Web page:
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New report says millennials are broke because they're making choices out of order

New York City is one of the most expensive cities to raise a child.
Ghislain & Marie David de Lossy | Getty Images
New York City is one of the most expensive cities to raise a child.

A record 55 percent of millennial parents have had children before getting married — compared to 25 percent of the youngest baby boomers who did the same — and the trend could be costing them.

That's according to a new analysis of Bureau of Labor Statistics' Panel data by the American Enterprise Institute (AEI) and the Institute for Family Studies (IFS), which found that "the most financially successful young adults today continue to be those who put marriage before the baby carriage."

Specifically, 86 percent of young people who got married before having kids are among the middle or top third of earners. Just 53 percent who put childbearing first have incomes in the middle or top third, meaning 47 percent of millennials who have a baby first are considered lower income.

"Even millennials from low-income families are more likely to flourish if they married before having children: 71 percent who married before having children made it into the middle or higher end of the income distribution by the time they are age 28 to 34," the AEI and IFS report.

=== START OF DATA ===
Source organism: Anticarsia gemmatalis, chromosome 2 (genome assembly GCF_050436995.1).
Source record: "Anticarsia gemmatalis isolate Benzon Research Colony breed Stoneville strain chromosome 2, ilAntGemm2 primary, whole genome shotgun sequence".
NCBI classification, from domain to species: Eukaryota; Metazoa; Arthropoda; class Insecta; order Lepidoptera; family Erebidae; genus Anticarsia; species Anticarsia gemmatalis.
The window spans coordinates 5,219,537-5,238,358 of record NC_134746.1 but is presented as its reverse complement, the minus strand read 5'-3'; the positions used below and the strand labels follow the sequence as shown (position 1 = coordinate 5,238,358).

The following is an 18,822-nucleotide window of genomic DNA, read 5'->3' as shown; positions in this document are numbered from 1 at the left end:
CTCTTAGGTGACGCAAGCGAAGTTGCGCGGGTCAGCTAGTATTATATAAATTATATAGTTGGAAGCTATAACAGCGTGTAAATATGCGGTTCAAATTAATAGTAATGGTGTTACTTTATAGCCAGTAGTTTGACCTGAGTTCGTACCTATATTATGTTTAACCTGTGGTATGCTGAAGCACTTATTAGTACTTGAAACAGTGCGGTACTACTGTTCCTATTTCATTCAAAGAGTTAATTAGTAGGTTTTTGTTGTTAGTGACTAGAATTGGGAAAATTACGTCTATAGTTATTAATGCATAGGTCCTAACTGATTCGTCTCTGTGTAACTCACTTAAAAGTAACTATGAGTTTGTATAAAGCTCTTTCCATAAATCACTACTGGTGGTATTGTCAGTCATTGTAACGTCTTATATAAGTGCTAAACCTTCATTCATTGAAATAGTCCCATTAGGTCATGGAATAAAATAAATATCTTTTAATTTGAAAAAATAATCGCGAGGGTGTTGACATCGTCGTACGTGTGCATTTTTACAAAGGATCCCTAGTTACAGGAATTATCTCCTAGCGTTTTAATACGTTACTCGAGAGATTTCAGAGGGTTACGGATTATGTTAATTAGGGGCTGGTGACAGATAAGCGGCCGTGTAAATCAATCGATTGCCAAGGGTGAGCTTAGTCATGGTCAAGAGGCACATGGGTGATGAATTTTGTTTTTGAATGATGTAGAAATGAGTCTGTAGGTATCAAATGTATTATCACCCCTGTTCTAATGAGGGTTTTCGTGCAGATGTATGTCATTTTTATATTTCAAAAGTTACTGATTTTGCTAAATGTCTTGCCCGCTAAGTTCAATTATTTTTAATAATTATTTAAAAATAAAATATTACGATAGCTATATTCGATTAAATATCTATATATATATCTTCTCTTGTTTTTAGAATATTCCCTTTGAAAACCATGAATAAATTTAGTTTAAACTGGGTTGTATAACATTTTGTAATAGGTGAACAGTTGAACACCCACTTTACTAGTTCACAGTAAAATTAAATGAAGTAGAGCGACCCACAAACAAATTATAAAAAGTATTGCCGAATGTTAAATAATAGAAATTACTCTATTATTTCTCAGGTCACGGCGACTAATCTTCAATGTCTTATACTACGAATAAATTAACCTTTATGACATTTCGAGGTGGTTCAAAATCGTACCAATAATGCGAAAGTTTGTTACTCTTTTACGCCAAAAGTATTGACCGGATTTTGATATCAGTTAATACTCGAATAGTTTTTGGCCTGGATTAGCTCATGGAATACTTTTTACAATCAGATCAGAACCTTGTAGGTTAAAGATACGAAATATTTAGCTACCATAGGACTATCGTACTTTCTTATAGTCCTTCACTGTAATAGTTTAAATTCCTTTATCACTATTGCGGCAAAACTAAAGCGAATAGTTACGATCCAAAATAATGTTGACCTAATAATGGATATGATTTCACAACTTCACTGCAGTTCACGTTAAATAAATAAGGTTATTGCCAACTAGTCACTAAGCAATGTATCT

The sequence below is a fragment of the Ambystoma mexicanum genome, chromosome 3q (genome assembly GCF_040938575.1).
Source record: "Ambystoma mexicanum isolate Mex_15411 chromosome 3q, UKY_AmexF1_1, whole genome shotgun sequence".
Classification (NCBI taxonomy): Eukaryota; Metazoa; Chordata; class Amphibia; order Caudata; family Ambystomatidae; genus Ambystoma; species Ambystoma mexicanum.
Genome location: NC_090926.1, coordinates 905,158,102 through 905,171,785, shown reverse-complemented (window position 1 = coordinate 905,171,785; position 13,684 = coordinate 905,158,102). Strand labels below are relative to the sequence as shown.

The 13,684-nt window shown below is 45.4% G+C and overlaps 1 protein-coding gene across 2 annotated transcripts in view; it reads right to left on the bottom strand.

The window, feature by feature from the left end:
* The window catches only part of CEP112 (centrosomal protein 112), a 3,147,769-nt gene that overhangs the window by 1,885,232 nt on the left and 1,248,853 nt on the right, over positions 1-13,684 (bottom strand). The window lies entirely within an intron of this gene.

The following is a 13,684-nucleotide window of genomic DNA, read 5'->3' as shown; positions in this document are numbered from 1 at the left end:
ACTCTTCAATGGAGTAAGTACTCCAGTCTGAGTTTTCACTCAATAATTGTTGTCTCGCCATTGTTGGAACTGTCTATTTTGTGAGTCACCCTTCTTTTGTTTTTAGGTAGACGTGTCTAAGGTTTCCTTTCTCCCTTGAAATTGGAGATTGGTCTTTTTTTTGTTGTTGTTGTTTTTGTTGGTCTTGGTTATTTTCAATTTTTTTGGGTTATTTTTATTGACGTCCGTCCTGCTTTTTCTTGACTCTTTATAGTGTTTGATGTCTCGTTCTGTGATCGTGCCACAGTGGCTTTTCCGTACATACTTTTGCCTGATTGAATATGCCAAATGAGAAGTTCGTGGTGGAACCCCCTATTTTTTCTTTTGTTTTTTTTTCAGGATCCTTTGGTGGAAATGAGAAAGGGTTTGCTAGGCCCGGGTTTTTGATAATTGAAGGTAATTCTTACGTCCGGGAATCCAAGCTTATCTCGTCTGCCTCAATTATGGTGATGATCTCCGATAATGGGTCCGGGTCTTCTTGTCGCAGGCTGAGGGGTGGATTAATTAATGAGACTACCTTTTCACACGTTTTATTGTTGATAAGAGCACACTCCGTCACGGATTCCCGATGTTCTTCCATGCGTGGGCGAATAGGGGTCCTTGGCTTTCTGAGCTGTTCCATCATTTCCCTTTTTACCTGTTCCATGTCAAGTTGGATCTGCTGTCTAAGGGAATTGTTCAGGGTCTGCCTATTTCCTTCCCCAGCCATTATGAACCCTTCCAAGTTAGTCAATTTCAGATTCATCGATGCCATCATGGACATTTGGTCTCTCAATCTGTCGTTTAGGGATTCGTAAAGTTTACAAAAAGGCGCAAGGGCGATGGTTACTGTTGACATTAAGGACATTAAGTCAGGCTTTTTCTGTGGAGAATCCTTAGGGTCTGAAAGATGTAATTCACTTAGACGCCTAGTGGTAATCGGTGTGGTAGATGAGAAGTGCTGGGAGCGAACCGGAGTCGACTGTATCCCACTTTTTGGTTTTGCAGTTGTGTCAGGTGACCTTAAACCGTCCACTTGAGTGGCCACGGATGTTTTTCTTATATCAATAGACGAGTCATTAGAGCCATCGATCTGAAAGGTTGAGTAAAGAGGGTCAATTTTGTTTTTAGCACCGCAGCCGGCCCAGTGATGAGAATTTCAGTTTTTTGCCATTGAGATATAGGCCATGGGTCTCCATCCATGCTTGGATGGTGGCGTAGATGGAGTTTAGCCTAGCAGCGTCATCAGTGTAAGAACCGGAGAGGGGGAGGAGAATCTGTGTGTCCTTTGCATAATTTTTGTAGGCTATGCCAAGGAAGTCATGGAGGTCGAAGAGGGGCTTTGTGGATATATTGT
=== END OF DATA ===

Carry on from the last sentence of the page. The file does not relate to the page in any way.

"By comparison, only 41 percent of millennials from lower-income families who had children first made it into the middle or higher end of the distribution when they reached ages 28 to 34."

As CNBC's Ester Bloom reports, being born to single moms or to unmarried partners "can be rough on families for numerous reasons. Pooling resources can make many aspects of life easier, from affording a home to being involved at school. Coupling up also helps people stay healthier and live longer, especially men."

The new findings support the idea of a "success sequence," which was first introduced by Ron Haskins and Isabel Sawhill of the Brookings Institution in 2009. It says that the path to economic success and away from poverty is to do things in order: 1) Earn at least a high school diploma, 2) get a full-time job, and 3) marry before having kids.

"Only three percent of millennials who followed all three steps, in sequence, are poor by the time they reach their late 20s or early 30s," the AEI and IFS report. On the flip side, more than half (53 percent) of millennials who didn't follow the sequence are in poverty.

Of course, that can be easier said than done, especially in poorer communities with fewer resources and substandard schools. And "no statistical model can perfectly predict a youth's future success," the report notes. "Some young adults (albeit a small share) who missed all three of the steps still manage to reach the top third of the income distribution. On the other hand, a small share of young adults who had all three factors are in the bottom third."

If you want to improve your chances of experiencing economic success, the numbers suggest it's smart to secure an education, a job and a spouse before having kids.

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